Monday, March 02, 2009

February Films

Director : Peter Sollett
Genre : Comedy, Music
Rating : 3.5/5

This is a lovely, quirly Indie film with a great soundtrack in the style of films like Juno and Garden State. Nick (Michael Cera) has recently been dumped by his girlfriend Tris (Alexis Dziena) and is pursuaded to go out to play a gig with fellow bandmates. He is mostly talked in to it as his favourite band Fluffy are playing at a secret location somewhere in New York. Norah (Kat Dennings) has been ssecretly keeping the mix cds that Nick has been making for Caroline which she was throwing away and is now also really into Fluffy. She goes out with her drunk friend Caroline (Ari Graynor) and ends up seeing Nick's band.

Norah doesn't realise who Nick is and in trying to fend off the verbal blows of Tris pretends he is her boyfriend. From there events are set in motion that take Nick and Norah on a journey through music and self discovery. Nick is trying to get over Tris and Norah also has an ex who isn't quite an ex who may just be after her music connections.

I really enjoyed this, it's just my kind of film. My one criticism is that I would like to see Cera play a different kind of role. This is the third film (Superbad, Juno) he has played the same type of character and I am interested to see what else he can do. I bought the soundtrack and the novel and am looking forward to the dvd release.


Director : John Patrick Shanley
Genre : Drama
Rating : 3.5/5

Set in the 1960s, the plot revolves around two nuns, Sister Aloysius Beauvier (Meryl Streep) and Sister James (Amy Adams) who suspect that Father Brendan Flynn (Philip Seymour Hoffman) is having inappropriate relations with a young black student and altar boy. It all begins when Father Flynn preaches a sermon about doubt and the head nun (Streep) tells the others to keep an eye on him and see what sparked this.

Sister James is quite naieve and innocent, seeing only the best in people. She comes to doubt what she sees when small things start to bother her. The boy is called to the priests quarters and returns smelling of alcohol, the priest is seen putting a shirt back in the boys locker etc. She reports it and Streep goes off in search of evidence. In the end she gets the priest to resign his post at their church and school and ironically he gets an even better position.

The performances from the three main actors are riviting. There is one scene in particular where Streep and Hoffman really battle each other verbally which I couldn't tear my eyes away from. The best thing about it was that at the end you are left with doubt. Did he do it or not?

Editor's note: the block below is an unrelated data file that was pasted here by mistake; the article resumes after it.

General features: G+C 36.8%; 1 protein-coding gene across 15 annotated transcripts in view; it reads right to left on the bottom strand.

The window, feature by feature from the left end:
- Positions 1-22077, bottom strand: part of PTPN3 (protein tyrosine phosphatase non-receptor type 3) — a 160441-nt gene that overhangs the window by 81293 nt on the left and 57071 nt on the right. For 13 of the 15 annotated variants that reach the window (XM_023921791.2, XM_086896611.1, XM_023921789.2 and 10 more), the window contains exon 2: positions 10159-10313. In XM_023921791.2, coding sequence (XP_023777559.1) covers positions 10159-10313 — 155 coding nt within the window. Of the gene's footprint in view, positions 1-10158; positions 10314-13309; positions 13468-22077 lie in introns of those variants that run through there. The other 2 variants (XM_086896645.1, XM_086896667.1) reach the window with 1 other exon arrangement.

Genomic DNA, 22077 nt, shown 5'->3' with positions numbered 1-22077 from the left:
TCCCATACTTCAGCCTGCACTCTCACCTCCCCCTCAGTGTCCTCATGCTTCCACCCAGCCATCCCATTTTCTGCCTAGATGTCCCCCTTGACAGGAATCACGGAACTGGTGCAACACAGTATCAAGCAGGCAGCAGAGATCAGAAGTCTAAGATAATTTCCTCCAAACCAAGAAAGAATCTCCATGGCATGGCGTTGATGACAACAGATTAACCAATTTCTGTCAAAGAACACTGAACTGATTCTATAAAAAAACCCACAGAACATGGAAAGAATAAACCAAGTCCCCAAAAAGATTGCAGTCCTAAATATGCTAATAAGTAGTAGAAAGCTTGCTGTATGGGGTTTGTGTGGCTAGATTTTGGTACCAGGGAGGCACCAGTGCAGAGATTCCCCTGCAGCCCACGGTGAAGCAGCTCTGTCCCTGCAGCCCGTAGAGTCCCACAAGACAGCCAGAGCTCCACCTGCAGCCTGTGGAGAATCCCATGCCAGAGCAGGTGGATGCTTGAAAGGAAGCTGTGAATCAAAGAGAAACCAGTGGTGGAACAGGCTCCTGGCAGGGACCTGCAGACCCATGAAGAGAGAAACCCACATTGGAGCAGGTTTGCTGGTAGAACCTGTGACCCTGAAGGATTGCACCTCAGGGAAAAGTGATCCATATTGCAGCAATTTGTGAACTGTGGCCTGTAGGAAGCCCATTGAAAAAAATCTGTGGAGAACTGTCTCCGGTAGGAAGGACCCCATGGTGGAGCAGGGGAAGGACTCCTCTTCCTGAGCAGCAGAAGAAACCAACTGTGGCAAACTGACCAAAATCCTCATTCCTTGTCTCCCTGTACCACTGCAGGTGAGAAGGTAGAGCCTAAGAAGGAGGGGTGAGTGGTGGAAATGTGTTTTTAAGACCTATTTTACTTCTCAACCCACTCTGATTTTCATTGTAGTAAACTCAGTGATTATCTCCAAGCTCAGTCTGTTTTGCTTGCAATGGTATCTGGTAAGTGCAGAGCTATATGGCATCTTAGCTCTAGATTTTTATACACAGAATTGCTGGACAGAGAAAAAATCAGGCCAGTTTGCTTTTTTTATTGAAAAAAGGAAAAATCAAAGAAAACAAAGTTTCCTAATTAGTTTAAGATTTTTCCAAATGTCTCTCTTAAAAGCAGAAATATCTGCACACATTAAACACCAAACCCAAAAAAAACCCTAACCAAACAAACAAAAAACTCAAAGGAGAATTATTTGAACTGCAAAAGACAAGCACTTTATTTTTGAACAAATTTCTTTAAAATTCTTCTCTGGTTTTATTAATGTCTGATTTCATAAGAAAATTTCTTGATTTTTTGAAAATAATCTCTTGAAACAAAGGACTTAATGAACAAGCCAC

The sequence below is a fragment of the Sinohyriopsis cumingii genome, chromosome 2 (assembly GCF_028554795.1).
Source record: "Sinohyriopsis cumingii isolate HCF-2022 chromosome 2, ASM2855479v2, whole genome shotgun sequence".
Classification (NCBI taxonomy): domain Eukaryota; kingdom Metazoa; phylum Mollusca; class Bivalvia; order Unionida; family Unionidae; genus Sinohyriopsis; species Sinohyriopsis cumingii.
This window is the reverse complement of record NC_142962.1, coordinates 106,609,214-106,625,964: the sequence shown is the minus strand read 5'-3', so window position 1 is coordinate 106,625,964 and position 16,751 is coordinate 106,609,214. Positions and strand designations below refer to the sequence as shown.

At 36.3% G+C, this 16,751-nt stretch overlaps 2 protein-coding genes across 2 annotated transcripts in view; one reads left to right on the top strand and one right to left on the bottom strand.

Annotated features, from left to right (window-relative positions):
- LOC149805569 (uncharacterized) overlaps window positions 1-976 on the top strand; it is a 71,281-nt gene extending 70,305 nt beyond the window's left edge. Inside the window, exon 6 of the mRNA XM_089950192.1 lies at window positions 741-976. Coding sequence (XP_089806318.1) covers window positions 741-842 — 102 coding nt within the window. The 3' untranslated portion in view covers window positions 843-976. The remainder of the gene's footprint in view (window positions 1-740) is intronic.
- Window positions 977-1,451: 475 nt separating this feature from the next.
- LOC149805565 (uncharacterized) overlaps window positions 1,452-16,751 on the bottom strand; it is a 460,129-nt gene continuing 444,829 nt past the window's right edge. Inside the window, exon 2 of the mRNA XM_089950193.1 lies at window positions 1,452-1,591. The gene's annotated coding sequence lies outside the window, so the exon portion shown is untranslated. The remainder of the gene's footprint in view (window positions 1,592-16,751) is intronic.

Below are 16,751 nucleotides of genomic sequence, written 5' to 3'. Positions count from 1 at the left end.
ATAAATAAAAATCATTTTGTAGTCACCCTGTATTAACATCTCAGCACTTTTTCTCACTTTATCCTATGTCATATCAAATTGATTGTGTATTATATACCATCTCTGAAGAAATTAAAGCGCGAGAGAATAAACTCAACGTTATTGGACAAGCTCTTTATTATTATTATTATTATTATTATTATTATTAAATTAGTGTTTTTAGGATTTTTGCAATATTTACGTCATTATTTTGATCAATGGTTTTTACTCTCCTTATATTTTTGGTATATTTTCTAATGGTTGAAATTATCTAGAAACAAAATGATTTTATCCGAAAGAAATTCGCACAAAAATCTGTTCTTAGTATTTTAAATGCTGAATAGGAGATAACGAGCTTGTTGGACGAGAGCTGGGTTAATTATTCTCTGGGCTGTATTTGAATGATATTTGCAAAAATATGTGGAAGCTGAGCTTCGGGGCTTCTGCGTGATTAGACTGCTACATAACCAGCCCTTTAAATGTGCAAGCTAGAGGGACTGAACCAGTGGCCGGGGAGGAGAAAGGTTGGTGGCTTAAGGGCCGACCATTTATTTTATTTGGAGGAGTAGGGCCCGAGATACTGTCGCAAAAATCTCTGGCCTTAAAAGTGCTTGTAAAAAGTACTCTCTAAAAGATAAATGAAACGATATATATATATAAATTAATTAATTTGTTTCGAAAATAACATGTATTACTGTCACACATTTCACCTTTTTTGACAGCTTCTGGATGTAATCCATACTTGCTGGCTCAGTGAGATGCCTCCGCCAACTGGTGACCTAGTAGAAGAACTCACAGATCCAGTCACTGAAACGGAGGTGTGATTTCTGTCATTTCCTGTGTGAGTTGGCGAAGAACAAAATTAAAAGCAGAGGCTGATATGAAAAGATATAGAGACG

Director : P.J. Hogan
Genre : Comedy
Rating : 3.0/5

Rebecca Bloomwood (Isla Fisher) is a shopaholic. She has 8 credit cards and has thousands of dollars worth of debt. When the magazine she writes for goes bust she pursues her dream of getting into fashion journalism. Things don't quite go to plan when the job has already been filled, but she ends up working for the same comapny on a different magazine, ironically writing about finance and how to be better with money.

Her boss Luke Brandon (Hugh Dancy) has a lot of faith in her, especially when her first article under the pen name "The Girl in the Green Scarf" about credit card debt becomes a worldwide success. As Rebecca and Luke start to fall for each other, can Rebecca fend off the debt collectors and keep her secret hidden as well as become the fashion journalist she has always dreamed of.

Sex and the City but with a reality check. I enjoyed this much more than I was expecting, great escapism, fun and with a heart. I am not sure if I will go as far as to read the novel, but I would be happy to watch the film again.

4 comments:

Kim L said...

LOVED Nick and Norah's infinite playlist. Great movie, great soundtrack, funny and witty and wise. Glad you like it too!

Ladytink_534 said...

I'll probably watch all of these at some point because I've heard a LOT about them.

jennysbooks said...

I found Doubt so fascinating - I'd be interested to know, did you think he did it, or not? I read an interview with Philip Seymour Hoffman where he said that he and the director both agreed about whether or not his character was guilty, and that's the way he played it. But of course, he didn't say which it was, guilty or not.

(I thought he did it. But on the other hand my father works in child protection, so my view of the world is a little skewed.)

Rhinoa said...

Kim - It's great to find someone else who has seen it. I am really looking forward to reading the book soon too.

Ladytink - Let me know what you think when you get around to it.

Jenny - I thought he acted guilty. If he was innocent why would he stand down. It's so hard though without proof as to accuse someone of something like that follows them around forever and if you make a mistake it can ruin lives unnecessarily.